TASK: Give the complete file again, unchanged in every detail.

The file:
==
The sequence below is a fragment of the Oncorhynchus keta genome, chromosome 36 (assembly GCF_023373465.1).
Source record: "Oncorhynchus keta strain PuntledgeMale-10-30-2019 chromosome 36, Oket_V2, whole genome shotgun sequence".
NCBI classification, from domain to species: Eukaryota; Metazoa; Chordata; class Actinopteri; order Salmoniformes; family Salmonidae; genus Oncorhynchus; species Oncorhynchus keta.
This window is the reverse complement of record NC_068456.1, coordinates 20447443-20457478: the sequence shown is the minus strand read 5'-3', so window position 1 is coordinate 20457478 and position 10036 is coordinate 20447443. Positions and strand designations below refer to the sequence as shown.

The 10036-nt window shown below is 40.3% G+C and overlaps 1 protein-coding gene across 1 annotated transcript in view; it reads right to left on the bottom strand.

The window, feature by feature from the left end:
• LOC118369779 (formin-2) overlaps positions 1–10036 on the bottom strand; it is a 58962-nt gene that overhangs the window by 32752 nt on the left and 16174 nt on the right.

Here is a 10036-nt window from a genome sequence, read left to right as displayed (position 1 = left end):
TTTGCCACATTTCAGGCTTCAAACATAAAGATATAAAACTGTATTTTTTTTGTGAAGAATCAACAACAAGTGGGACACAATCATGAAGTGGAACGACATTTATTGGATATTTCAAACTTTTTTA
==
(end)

The sequence below is a fragment of the Oncorhynchus keta genome, chromosome 36 (assembly GCF_023373465.1).
Source record: "Oncorhynchus keta strain PuntledgeMale-10-30-2019 chromosome 36, Oket_V2, whole genome shotgun sequence".
NCBI classification, from domain to species: Eukaryota; Metazoa; Chordata; class Actinopteri; order Salmoniformes; family Salmonidae; genus Oncorhynchus; species Oncorhynchus keta.
This window is the reverse complement of record NC_068456.1, coordinates 20447443-20457478: the sequence shown is the minus strand read 5'-3', so window position 1 is coordinate 20457478 and position 10036 is coordinate 20447443. Positions and strand designations below refer to the sequence as shown.

The 10036-nt window shown below is 40.3% G+C and overlaps 1 protein-coding gene across 1 annotated transcript in view; it reads right to left on the bottom strand.

The window, feature by feature from the left end:
• LOC118369779 (formin-2) overlaps positions 1–10036 on the bottom strand; it is a 58962-nt gene that overhangs the window by 32752 nt on the left and 16174 nt on the right.

Here is a 10036-nt window from a genome sequence, read left to right as displayed (position 1 = left end):
TTTGCCACATTTCAGGCTTCAAACATAAAGATATAAAACTGTATTTTTTTTGTGAAGAATCAACAACAAGTGGGACACAATCATGAAGTGGAACGACATTTATTGGATATTTCAAACTTTTTTA